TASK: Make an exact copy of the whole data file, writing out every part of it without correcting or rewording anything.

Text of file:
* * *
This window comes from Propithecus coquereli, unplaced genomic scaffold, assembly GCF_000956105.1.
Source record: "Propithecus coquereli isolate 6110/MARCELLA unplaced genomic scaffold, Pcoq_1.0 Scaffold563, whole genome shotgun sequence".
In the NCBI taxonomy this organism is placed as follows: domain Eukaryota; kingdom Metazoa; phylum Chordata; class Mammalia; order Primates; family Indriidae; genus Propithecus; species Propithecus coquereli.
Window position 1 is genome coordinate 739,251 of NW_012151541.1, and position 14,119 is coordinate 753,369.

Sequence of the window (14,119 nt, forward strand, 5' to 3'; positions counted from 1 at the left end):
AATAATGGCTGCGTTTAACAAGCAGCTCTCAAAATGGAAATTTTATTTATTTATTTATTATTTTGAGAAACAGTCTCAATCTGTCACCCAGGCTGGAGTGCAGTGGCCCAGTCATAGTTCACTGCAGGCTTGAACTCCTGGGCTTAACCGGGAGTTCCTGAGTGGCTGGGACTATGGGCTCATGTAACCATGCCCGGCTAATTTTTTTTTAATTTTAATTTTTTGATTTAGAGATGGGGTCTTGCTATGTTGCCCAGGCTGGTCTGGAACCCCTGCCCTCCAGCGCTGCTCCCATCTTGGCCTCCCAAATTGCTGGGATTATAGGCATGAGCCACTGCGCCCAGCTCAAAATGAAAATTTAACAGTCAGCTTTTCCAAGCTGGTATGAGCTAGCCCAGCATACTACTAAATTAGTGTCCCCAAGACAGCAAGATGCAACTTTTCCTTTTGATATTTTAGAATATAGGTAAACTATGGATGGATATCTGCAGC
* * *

This window comes from Propithecus coquereli, unplaced genomic scaffold, assembly GCF_000956105.1.
Source record: "Propithecus coquereli isolate 6110/MARCELLA unplaced genomic scaffold, Pcoq_1.0 Scaffold563, whole genome shotgun sequence".
In the NCBI taxonomy this organism is placed as follows: domain Eukaryota; kingdom Metazoa; phylum Chordata; class Mammalia; order Primates; family Indriidae; genus Propithecus; species Propithecus coquereli.
Window position 1 is genome coordinate 739,251 of NW_012151541.1, and position 14,119 is coordinate 753,369.

Sequence of the window (14,119 nt, forward strand, 5' to 3'; positions counted from 1 at the left end):
AATAATGGCTGCGTTTAACAAGCAGCTCTCAAAATGGAAATTTTATTTATTTATTTATTATTTTGAGAAACAGTCTCAATCTGTCACCCAGGCTGGAGTGCAGTGGCCCAGTCATAGTTCACTGCAGGCTTGAACTCCTGGGCTTAACCGGGAGTTCCTGAGTGGCTGGGACTATGGGCTCATGTAACCATGCCCGGCTAATTTTTTTTTAATTTTAATTTTTTGATTTAGAGATGGGGTCTTGCTATGTTGCCCAGGCTGGTCTGGAACCCCTGCCCTCCAGCGCTGCTCCCATCTTGGCCTCCCAAATTGCTGGGATTATAGGCATGAGCCACTGCGCCCAGCTCAAAATGAAAATTTAACAGTCAGCTTTTCCAAGCTGGTATGAGCTAGCCCAGCATACTACTAAATTAGTGTCCCCAAGACAGCAAGATGCAACTTTTCCTTTTGATATTTTAGAATATAGGTAAACTATGGATGGATATCTGCAGC